Over and over, I heard the same thing – the traditional financing model for our business is dead/broken/fucked/gone (pick 3 from 4). Some resource-focused hedge funds have folded and more may go as money shifts away from our sector. Why pay expensive fund management teams when you can set up an index-tracking ETF that pretty much runs itself? My friend, Joe Mazumdar, flagged this trend in a recent Kitco interview, correctly calling this market what it really is. An extinction event.
“The popularity of passive funds are causing capital to flow away from actively managed funds, particularly in the mining sector.”
I must take more drugs
To be sure, not everyone is as cynical or pessimistic as I am. Some writers attended a different PDAC, the happy bustling one in the the alternate money-verse, where the gushing streams of private placement cash come trickling down the rocks, filling up Lake Equity where the miners can still come to drink their fill. Everyone they spoke to was happy and busy, their booths thronging with cheerful young millennials, the vanguard of a wave of young investors coming back to the sector. I really must take more drugs.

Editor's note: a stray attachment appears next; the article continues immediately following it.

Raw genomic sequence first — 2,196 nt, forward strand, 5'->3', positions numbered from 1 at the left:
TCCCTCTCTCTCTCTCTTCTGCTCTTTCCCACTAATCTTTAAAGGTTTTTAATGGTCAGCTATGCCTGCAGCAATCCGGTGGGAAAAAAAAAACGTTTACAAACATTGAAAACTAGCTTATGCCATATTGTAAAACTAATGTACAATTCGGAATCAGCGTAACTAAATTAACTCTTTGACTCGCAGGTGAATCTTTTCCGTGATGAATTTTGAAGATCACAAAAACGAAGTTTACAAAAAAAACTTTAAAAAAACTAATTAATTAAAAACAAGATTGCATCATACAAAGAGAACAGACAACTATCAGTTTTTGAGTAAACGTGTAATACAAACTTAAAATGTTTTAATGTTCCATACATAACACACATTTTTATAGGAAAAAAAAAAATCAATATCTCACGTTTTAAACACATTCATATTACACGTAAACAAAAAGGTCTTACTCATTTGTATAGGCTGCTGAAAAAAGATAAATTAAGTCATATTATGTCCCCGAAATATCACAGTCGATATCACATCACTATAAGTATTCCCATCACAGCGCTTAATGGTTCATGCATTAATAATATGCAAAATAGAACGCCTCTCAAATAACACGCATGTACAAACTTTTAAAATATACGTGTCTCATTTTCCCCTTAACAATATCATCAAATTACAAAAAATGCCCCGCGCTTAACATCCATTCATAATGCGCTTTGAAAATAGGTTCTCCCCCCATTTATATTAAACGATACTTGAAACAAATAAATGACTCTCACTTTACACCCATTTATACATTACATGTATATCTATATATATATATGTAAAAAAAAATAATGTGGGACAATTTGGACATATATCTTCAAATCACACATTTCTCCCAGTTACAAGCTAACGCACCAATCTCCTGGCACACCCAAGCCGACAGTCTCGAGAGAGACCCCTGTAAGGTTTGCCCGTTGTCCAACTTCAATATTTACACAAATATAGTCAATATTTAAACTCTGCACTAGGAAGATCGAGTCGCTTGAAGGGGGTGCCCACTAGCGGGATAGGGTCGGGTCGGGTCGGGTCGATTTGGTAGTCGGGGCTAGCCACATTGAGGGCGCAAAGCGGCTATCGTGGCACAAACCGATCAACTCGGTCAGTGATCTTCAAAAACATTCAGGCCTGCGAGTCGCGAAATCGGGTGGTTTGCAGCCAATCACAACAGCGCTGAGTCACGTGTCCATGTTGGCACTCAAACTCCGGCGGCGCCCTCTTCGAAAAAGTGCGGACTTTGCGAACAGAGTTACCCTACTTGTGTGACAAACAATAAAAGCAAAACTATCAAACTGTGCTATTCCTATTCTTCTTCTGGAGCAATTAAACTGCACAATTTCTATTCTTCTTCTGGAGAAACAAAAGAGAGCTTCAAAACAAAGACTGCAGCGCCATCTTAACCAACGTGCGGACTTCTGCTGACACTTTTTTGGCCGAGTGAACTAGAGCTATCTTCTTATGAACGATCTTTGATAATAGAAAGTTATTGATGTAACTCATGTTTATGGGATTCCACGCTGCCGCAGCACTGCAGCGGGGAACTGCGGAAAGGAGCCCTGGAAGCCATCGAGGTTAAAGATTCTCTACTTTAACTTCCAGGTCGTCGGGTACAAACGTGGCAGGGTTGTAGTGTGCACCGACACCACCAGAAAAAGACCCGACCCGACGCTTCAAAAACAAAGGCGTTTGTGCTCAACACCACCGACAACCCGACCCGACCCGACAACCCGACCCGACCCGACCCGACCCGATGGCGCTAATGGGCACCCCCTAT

So, I tell myself over and over, if I can get through this current downturn, I’ll be a seasoned expert, in demand for my knowledge of exploration and mining finance and marketing. I’ll be able to write my own ticket, drifting affluently toward retirement; a survivor no less. We’ll see.